Jill Craven hopes to end 35 years of shame this summer by passing her maths GCSE
Thirty-two per cent. There, I've said it. A figure carved on my mind. It's the only mark I remember from my School Certificate, an exam I sat in New Zealand more than 35 years ago when I was 15. I got what I guess are the equivalent of A*s for English, history and geography. The failure was for maths. No one thought it was too much of a problem. After all, I was a girl - and girls need English, don't they?
I became a "can't-do-sums" show-off, although the failure haunted me. But when I turned 50, I felt it was time to do something. So I enrolled as a distance learner for intermediate level GCSE maths, trawling through the internet to find a friendly FE college.
It's been difficult. I look at my books and understand each word, but not the concepts. Quadratic and simultaneous equations? Trigonometry? Nightmares.
My friends with maths qualifications have tried to help. But they see the answers before I can figure out step one - and they're not teachers, so they don't have to know how to break the problems down.
I often visit schools as part of my job and occasionally dip into maths classes. I'm not sure what some of the bemused teachers think; the pupils are more direct. "What are you doing maths for?" they ask. The implication is obvious: "Iat your age."
I tell them that I'm simply embarrassed at being innumerate. That my choices have been limited: I can't teach, for starters. That my hairdresser's real shock at my lack of qualification - "but you're a journalist, aren't you" - was the final spur. She told me how determined she'd been to pass maths because she knew she wanted to run her own business.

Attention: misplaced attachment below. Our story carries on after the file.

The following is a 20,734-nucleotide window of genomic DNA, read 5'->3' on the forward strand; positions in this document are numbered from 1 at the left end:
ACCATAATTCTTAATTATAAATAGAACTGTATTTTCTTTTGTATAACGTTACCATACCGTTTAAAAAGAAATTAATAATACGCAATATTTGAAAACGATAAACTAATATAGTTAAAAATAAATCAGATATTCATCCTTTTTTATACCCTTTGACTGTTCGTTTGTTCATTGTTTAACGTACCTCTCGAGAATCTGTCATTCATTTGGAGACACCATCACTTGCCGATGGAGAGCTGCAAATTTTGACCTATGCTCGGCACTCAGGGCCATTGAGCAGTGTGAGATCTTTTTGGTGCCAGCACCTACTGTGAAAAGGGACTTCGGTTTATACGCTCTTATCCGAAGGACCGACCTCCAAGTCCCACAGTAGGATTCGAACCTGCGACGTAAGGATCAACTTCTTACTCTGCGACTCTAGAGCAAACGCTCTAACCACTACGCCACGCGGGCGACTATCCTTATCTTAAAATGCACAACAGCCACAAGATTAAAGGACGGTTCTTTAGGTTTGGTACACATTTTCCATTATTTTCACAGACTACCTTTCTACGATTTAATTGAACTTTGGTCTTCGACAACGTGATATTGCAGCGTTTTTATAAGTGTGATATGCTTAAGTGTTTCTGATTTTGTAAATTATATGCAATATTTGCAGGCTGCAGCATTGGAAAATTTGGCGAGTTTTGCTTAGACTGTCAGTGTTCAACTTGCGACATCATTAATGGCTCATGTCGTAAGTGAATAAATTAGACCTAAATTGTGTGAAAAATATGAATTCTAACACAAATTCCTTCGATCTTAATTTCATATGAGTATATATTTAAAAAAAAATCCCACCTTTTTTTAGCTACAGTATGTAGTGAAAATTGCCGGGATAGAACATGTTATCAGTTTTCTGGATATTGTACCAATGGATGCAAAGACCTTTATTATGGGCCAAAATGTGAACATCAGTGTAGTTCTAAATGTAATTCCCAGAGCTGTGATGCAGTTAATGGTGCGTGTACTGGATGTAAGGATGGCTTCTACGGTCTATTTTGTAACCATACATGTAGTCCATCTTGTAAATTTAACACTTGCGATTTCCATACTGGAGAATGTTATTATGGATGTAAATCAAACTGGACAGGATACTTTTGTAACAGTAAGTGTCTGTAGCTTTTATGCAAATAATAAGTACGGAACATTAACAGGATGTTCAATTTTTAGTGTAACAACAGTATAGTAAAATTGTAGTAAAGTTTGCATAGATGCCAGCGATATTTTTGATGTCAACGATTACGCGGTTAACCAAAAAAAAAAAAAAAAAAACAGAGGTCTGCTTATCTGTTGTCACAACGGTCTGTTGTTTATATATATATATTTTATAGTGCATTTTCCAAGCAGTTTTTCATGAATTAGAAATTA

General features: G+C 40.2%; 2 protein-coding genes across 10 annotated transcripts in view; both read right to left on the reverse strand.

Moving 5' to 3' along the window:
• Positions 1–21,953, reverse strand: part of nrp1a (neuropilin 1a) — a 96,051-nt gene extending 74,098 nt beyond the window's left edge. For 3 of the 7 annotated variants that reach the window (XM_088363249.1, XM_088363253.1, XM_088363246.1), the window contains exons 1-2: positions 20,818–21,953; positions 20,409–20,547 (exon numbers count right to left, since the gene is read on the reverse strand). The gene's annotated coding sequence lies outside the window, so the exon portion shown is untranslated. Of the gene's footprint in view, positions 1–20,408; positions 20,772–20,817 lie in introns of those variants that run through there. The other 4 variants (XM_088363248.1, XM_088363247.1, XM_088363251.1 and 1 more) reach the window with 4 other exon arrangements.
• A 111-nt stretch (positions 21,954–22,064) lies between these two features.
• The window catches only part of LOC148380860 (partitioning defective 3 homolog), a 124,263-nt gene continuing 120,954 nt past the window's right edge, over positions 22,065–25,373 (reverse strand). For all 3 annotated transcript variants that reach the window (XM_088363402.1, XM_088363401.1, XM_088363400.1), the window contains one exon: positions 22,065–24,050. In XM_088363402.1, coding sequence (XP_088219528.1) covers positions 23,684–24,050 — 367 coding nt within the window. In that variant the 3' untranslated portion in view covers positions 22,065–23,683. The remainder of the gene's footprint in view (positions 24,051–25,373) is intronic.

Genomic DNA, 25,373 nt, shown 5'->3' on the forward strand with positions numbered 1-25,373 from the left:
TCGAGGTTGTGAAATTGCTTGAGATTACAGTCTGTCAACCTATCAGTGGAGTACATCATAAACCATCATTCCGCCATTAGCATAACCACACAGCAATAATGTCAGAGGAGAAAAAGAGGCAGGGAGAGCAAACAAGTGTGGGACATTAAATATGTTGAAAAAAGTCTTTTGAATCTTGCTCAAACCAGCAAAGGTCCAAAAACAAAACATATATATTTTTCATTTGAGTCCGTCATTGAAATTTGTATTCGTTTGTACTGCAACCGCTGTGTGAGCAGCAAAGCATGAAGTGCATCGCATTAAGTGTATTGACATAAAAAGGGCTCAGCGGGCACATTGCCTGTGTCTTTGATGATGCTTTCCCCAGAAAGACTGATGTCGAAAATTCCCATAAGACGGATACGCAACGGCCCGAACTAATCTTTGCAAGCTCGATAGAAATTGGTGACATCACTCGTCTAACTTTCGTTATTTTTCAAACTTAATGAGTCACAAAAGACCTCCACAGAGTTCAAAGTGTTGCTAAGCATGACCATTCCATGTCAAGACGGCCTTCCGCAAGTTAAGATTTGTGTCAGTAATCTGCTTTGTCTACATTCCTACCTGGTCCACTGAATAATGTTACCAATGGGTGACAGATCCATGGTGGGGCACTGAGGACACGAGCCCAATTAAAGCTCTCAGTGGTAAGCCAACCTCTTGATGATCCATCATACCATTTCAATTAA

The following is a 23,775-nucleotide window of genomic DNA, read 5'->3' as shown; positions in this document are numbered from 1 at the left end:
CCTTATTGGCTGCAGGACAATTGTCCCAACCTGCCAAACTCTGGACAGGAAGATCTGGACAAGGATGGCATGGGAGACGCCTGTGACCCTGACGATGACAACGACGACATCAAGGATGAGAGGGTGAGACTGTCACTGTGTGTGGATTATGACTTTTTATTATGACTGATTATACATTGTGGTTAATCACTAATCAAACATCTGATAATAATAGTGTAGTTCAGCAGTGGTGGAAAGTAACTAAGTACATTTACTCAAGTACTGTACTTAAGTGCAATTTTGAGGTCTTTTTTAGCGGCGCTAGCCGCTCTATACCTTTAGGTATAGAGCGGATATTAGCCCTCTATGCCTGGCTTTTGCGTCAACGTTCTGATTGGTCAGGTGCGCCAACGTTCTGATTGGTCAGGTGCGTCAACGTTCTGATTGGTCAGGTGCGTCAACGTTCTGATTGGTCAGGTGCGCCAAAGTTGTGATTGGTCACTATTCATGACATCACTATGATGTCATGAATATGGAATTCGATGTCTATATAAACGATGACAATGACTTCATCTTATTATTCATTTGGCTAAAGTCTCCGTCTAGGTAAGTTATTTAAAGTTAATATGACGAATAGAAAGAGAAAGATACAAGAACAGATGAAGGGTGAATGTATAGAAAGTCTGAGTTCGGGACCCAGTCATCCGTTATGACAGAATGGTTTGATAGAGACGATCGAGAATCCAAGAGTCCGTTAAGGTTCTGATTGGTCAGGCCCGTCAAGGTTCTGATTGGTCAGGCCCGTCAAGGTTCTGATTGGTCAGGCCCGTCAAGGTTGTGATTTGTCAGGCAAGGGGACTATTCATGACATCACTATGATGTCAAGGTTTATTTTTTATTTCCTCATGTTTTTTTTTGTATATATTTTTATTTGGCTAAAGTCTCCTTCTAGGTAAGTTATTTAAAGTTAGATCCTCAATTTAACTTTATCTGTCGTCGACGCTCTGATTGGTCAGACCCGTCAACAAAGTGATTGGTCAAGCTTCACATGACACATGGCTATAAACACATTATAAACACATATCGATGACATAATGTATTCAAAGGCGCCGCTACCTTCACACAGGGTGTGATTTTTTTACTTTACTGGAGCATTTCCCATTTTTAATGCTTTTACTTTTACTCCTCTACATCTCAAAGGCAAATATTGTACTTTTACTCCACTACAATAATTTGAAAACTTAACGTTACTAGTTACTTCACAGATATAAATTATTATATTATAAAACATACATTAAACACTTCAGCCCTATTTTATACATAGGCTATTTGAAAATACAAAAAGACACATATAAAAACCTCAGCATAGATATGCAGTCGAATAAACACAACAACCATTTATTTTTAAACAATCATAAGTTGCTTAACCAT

I've hung in there, fitting things in when I can. I did some of my coursework in a holiday home in New Zealand and first looked at what the book described as "simple algebra" in the Galapagos.
I've enjoyed much of it; have learnt other parts by rote. I'm still struggling with the silliest things - finding the "nth" term, for instance.
I know it's easy-peasy, but it floors me every time. Sometimes I'm angry.
Why didn't someone see I was struggling all those years ago and help?
I was supposed to sit the exam last year, but my board changed its rules for distance learners so you had to sit at your centre of registration. I wasn't prepared to travel up north twice (my college is based in Consett).
So I've enrolled as a private candidate in London and sit this June.
I'm revising when I can and have found a willing - and inspiring - head of maths who's prepared to provide some last- minute coaching. (That's one of the bonuses of my job: you come across brilliant teachers). We did Pythagoras, trig, bearings and loci in an hour last week. He makes it seem easy.
The exam looms. My heart rate quickens when I think about it. What if I panic? What if I fail? What ifI "You must remember," says my tutor, "that the maths is easy. It's the way they ask the questions that is difficult."
If I pass? I shall have a drink to my late dad, a maths graduate who despaired of his youngest daughter. He will be chuffed.
Jill Craven is deputy editor of 'TES Friday' magazine